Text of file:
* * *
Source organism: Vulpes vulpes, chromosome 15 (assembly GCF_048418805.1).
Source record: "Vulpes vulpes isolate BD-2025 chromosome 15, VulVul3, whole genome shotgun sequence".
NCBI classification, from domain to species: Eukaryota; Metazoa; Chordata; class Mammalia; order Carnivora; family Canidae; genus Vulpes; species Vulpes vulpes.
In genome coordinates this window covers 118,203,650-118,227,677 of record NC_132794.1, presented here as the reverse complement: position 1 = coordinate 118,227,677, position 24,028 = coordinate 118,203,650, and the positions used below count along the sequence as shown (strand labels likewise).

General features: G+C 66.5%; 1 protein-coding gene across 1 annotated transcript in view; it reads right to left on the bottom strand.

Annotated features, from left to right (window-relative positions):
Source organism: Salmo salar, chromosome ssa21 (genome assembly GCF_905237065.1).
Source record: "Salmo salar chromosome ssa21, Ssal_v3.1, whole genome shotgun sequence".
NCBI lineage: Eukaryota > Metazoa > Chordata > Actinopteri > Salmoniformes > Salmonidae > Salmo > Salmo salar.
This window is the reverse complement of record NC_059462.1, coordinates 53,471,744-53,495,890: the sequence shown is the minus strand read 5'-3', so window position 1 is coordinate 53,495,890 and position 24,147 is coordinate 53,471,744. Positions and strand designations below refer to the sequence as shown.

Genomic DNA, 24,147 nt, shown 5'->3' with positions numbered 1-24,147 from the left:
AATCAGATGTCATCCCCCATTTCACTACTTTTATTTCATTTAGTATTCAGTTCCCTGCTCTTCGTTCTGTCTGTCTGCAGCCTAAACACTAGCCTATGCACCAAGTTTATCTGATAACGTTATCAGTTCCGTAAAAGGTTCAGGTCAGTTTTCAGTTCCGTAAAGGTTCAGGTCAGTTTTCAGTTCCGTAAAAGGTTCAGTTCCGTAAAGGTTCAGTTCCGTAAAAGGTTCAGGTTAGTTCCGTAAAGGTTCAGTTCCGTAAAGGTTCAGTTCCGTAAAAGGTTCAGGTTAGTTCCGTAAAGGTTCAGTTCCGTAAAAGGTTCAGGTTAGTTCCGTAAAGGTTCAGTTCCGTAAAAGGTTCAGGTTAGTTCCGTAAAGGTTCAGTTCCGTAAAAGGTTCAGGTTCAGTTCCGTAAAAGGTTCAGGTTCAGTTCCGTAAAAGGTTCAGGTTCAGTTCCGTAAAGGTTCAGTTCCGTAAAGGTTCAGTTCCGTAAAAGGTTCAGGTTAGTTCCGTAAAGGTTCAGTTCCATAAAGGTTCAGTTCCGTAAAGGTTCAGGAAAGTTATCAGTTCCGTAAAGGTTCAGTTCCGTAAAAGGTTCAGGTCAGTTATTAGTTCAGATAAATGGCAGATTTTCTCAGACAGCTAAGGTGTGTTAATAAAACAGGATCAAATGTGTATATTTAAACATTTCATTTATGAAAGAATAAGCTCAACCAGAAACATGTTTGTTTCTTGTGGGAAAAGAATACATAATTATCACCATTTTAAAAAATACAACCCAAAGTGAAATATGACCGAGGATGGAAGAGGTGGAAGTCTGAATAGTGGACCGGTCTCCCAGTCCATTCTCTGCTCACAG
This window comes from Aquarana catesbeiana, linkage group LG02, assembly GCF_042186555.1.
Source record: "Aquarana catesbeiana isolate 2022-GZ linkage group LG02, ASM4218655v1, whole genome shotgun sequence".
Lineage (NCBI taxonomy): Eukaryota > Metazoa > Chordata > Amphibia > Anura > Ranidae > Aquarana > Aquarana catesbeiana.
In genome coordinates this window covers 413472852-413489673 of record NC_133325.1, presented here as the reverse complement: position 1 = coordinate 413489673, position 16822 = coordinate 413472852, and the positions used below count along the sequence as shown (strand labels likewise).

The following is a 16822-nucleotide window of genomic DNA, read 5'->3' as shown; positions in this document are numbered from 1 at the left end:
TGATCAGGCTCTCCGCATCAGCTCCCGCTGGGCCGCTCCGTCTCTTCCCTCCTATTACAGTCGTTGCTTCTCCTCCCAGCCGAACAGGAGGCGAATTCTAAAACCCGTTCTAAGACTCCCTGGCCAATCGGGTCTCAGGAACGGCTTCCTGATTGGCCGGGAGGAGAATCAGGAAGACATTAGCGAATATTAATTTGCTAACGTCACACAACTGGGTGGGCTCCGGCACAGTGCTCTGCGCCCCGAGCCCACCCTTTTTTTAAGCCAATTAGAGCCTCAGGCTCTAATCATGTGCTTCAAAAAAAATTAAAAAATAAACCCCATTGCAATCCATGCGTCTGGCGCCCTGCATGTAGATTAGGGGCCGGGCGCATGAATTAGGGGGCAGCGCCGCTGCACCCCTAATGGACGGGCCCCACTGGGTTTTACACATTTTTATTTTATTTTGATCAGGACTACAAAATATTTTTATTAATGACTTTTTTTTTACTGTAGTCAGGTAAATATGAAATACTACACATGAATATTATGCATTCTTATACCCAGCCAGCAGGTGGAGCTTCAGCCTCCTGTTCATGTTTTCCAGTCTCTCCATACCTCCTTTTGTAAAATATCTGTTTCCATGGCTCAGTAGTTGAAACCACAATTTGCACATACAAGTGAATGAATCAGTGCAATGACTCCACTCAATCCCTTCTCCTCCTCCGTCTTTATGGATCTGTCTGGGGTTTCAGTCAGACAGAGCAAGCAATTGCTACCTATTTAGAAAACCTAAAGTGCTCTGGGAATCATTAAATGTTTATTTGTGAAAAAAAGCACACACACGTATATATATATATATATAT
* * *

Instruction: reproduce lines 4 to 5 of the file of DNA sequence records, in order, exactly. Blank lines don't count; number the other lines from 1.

In genome coordinates this window covers 118,203,650-118,227,677 of record NC_132794.1, presented here as the reverse complement: position 1 = coordinate 118,227,677, position 24,028 = coordinate 118,203,650, and the positions used below count along the sequence as shown (strand labels likewise).

General features: G+C 66.5%; 1 protein-coding gene across 1 annotated transcript in view; it reads right to left on the bottom strand.